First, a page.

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Is Patching Enough? What Further Steps You Need to Take

Is patching enough? We cover it here.

Previously, we discussed emergency Exchange patches promoted by Homeland Security involving four known zero-day vulnerabilities in on-premises Exchange servers.

While it was suggested that organizations regularly check their servers for signs of malicious activity, an enormous surge in recent attacks requires more detailed and explicit warnings.

This onslaught of ransomware attacks has stretched already thin IT teams, busy with everyday maintenance and service requirements for organizations.

While not every organization maintains onsite Exchange servers, the problems caused by these latest attacks are more universal in nature. They provide non-IT executives with a framework to understand the issues that arise after emergency patches have been installed.

Current Emergency Patching

Microsoft followed up last week’s emergency patch release with more than 82 patches for security flaws in Windows, Edge, and more.

For the second month in a row, Windows Server 2008 through 2019 received patches for very serious DNS vulnerabilities – all five this month were rated 9.8/10!

But the need for patching is not exclusively a Microsoft issue.

SAP recently released their own patches to fix remote code execution vulnerabilities. F5 Networks also needed to issue a notification in which they “strongly encourage all customers to update their BIG-IP and BIG-IQ systems to a fixed version as soon as possible,” to counter their own remote code execution liabilities.

Patching Issues and Controls

While patching is strongly encouraged, they can sometimes cause their own set of problems. The new Microsoft patches for Windows 10 can cause system crashes when printing to Kyocera, Ricoh, and other network printers.

Although fixing glaring issues may create new ones, consistently patching creates a moving target, which is harder to exploit. Even if the patches are somewhat faulty, it is still a safer solution than allowing a known weakness to remain.

When patching, ensure that your organization has a robust backup program to protect against lost data from system crashes. In the event a patch cannot be applied, IT teams will need to find ways to mitigate potential attacks or add layers of defense.

Exchange Server Attack Update

Since last week, Homeland Defense officials note that there are no confirmed US federal agencies compromised by the attacks. However, Norway’s parliament suffered a data breach from their Exchange server. Unfortunately, it is expected the number of announced breaches will rise during the coming months.

Researchers found evidence of at least 10 state-backed threat actors actively attempting to exploit unpatched Exchange servers worldwide, with signs of cybercriminal gangs beginning their own early attempts.

Experts also detected at least 30,000 already-compromised systems in the US and hundreds of thousands of compromised systems worldwide.

Some organizations show evidence of as many as eight seperate attackers on a single server, leaving webshells dropped into Offline Address Book (OAB) configuration files. Researchers even found evidence that some existing webshells dropped by one attacker will be hijacked by another!

Attackers have been racing against patching teams to install password-protected webshells that can provide a back door into a server– even after the server has been patched.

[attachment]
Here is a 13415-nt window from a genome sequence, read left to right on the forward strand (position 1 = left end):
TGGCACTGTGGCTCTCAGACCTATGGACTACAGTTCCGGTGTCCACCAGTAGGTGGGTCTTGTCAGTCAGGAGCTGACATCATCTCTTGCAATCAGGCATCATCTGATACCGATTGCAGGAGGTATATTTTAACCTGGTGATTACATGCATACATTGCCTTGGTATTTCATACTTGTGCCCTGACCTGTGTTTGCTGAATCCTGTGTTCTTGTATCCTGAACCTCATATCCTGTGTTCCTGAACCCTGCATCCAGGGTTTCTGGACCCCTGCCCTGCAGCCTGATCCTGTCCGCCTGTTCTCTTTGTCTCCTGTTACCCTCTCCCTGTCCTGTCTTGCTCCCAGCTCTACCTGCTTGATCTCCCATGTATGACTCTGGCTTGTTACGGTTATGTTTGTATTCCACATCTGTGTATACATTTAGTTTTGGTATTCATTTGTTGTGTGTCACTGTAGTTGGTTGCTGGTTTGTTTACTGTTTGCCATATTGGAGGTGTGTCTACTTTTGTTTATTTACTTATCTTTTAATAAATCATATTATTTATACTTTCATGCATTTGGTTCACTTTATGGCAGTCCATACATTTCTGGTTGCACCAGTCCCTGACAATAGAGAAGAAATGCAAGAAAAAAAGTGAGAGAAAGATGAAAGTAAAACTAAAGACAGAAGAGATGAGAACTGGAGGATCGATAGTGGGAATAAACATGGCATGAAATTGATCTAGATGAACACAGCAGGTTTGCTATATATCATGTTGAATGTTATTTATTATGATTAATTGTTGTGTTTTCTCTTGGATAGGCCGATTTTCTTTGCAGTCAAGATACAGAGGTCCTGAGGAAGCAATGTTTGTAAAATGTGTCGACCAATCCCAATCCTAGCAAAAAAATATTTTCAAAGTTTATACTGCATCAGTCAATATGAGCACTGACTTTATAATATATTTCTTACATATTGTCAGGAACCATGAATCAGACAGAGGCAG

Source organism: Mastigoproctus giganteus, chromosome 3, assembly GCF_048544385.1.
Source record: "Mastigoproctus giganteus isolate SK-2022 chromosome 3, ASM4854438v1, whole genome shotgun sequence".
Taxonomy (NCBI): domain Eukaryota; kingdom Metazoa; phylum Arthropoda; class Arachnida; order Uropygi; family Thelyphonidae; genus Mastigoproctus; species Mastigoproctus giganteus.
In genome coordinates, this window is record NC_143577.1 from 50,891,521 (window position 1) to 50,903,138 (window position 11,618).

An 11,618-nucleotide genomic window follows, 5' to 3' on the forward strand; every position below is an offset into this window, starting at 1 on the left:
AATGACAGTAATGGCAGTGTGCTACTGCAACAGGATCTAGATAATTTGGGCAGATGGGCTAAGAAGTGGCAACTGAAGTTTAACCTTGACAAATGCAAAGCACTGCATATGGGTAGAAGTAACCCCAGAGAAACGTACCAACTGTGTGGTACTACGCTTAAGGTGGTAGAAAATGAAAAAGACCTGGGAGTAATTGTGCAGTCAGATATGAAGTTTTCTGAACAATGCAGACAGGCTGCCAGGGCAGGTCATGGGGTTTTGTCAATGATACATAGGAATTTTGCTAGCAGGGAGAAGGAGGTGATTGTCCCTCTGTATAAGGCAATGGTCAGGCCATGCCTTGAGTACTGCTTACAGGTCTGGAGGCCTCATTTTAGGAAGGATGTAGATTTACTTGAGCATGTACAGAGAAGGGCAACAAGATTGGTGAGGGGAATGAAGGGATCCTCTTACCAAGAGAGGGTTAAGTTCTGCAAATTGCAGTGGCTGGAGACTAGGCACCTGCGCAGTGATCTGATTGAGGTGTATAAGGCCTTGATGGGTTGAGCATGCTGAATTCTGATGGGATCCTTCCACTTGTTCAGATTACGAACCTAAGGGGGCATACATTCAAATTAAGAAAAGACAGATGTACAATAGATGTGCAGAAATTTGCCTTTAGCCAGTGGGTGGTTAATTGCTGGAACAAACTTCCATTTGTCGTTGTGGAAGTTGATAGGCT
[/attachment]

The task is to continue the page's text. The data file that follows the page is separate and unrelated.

Even Exchange servers that are not directly accessible to the internet are recommended to be patched immediately, since attackers may have already found their way into a network.

For example, if a ransomware gang obtained access through a phishing campaign, they could still compromise the Exchange server. They could use this as an alternative back door into the organization, in the event the IT staff cut off their initial attack.

Experts worry that thousands of backdoors have already been planted, which will lead to a wave of data breaches or ransomware attacks in the coming months.

One group of security leaders even created a self-service web portal for organizations, to check if their Exchange Server has already been detected as “compromised.”

Beyond Patching

The earliest known exploitations began in early January 2021, giving attackers a two-month lead before patches were released in March. In addition to using webshells, attackers can gain access to Active Directory to steal credentials, escalate privileges, or even add users.

These issues challenge staff members with any emergency patch situation.

By the time vendors release emergency patches to block critical or actively exploited vulnerabilities, attackers may have already created a foothold in our environment. They may have stolen credentials or inserted backdoors before the updates are applied.

Similar issues with other attacks have risen, such as with Pulse Secure VPNs. In these cases, organizations patched quickly enough, but failed to continue with the harder part – countering potential compromise.

After installing an emergency patch, IT teams should reset all admin passwords and take the opportunity to validate all users with elevated privileges. Next, back up the server to protect against potential ransomware attacks.

Then, we need to search for webshells and other signs of compromised files. Many IT teams will not have the bandwidth to perform a full check of the system or the Active Directory, so organizations will either need to make this an internal priority or outsource this task.

Ideal Integrations and Blue Bastion can provide expert outsource resources to help your organization move quickly. Call us today at 412-349-6680 or fill out the form below and to supplement your IT team’s efforts to check for compromise or monitor your networks for malicious activity.

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